Imagine you are in a grocery store parking lot searching for a spot. It's a busy Saturday and the lot is crowded with pedestrians and other cars circling for an open parking space. As you round the corner you see a car leaving and you stop and signal to let others know you plan on taking that spot. Suddenly you hear screeching tires and get jolted forward several feet. You've been rear-ended. As you prepare to exit your car and exchange information with the other driver, you see the driver backing up! Quick as flash, the other car takes off, leaving you a neck ache and a car with crumpled back end. You've been the victim of a hit and run.
A hit and run occurs when a person driving a car causes an accident and then leaves the scene without identifying themselves or rendering aid. This is a crime in every state. The crime may be categorized as a misdemeanor or a felony, depending on the state. If you can find the person responsible, you can not only press criminal charges, but may also bring a civil lawsuit as well.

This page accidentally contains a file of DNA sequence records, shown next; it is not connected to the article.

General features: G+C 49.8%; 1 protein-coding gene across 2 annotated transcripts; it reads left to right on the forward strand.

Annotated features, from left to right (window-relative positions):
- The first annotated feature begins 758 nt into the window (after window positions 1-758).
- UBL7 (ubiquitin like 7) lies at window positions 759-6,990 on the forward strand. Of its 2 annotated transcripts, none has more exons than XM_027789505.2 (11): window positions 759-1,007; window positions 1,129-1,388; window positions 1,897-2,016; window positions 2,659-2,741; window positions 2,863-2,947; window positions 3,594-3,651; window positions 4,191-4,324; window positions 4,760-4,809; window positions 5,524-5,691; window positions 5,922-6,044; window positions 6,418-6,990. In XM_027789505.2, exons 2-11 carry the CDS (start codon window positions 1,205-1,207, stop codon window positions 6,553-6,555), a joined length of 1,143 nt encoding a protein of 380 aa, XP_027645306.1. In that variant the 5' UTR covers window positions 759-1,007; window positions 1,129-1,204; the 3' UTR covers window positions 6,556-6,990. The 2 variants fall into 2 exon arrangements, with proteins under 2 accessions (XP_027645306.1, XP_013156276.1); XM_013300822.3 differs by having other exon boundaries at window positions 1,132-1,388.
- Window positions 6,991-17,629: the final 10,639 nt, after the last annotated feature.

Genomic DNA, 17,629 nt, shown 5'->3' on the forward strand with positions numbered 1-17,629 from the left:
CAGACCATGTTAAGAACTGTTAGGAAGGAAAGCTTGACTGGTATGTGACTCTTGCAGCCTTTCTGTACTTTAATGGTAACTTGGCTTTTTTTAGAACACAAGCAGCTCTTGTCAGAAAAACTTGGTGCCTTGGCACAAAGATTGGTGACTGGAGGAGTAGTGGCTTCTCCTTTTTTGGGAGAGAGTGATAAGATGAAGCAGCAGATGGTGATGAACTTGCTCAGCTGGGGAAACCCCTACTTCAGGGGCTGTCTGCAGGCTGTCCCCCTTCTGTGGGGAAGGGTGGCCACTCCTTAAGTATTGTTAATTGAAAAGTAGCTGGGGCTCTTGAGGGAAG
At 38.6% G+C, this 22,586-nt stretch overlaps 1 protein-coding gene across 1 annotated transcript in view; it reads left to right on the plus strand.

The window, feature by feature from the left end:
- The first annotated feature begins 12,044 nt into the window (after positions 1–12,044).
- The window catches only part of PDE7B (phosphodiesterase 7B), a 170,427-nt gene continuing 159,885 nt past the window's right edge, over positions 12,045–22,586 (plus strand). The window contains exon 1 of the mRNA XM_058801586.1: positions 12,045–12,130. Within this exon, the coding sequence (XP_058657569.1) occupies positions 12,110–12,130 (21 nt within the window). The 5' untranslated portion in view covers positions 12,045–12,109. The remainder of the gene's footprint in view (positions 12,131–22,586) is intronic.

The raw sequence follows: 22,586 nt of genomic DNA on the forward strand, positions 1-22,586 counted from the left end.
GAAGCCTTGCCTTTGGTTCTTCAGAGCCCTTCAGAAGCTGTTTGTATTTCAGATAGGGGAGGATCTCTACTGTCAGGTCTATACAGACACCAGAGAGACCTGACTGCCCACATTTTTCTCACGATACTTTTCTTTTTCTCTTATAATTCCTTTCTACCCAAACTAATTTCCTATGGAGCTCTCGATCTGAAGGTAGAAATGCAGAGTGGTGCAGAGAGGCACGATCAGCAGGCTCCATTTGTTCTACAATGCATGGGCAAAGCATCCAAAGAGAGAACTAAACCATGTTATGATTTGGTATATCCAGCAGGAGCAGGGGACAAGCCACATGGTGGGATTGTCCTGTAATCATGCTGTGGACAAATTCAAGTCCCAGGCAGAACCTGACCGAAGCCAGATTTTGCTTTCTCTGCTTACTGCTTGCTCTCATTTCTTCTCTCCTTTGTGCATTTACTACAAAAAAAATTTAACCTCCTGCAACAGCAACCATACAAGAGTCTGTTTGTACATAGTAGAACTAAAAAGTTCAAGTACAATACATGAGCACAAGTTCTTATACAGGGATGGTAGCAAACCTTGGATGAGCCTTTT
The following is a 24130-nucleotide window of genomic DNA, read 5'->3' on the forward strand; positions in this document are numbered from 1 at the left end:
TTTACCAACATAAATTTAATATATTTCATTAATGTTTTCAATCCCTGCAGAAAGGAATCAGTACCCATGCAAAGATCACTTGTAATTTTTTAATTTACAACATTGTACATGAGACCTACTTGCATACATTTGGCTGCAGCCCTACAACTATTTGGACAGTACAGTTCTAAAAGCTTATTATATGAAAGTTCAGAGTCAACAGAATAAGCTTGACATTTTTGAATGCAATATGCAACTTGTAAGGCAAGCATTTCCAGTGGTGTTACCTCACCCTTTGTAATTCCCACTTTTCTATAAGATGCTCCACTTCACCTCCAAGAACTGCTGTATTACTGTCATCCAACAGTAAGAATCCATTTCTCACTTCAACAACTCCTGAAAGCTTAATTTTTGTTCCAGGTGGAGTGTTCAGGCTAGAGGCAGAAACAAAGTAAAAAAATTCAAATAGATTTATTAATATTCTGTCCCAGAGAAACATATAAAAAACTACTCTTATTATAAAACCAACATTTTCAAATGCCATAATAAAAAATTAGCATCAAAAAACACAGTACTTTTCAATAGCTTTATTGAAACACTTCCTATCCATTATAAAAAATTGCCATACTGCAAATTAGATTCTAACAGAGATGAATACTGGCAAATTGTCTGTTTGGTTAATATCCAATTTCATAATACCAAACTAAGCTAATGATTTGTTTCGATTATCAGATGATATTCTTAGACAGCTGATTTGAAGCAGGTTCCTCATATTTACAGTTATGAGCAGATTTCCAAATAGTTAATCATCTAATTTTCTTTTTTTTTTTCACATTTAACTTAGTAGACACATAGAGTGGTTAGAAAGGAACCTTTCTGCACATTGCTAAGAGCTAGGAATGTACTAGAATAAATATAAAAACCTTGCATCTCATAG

Hit and Run Personal Injury Claims In Maryland
Lawsuits for hit and run accidents, like other car accidents, are based in negligence. In Maryland, in order to recover in negligence, a plaintiff must prove that the defendant had a duty to the plaintiff to use reasonable care, the defendant breached that duty, the plaintiff was harmed, and the defendant's breach was the cause of plaintiff's harm. Rosenblatt v. Exxon, 335 Md. 58, 76 (1994).
If you are ever in a hit and run accident it is a good idea to attempt to record as much information as you can from the scene of the accident:
- If you are able try and record the make, model, color, and license plate number of the car that hit you.
- Talk to and get contact information from witnesses at the scene.
- Take pictures of the accident scene and your car
- File a police report
Unfortunately if you or a loved one have been the victim of a hit and run accident your legal remedies may be limited if you cannot find the driver responsible. Because you cannot file a lawsuit against the at-fault driver or a claim with the insurance company of the motorist who hit you, you will likely be looking at filing a claim with your own insurance company instead. If you have uninsured motorist insurance you may be able to use that coverage to pay for medical expenses and damages to your car. Contact your insurance company to learn what coverage your car insurance includes.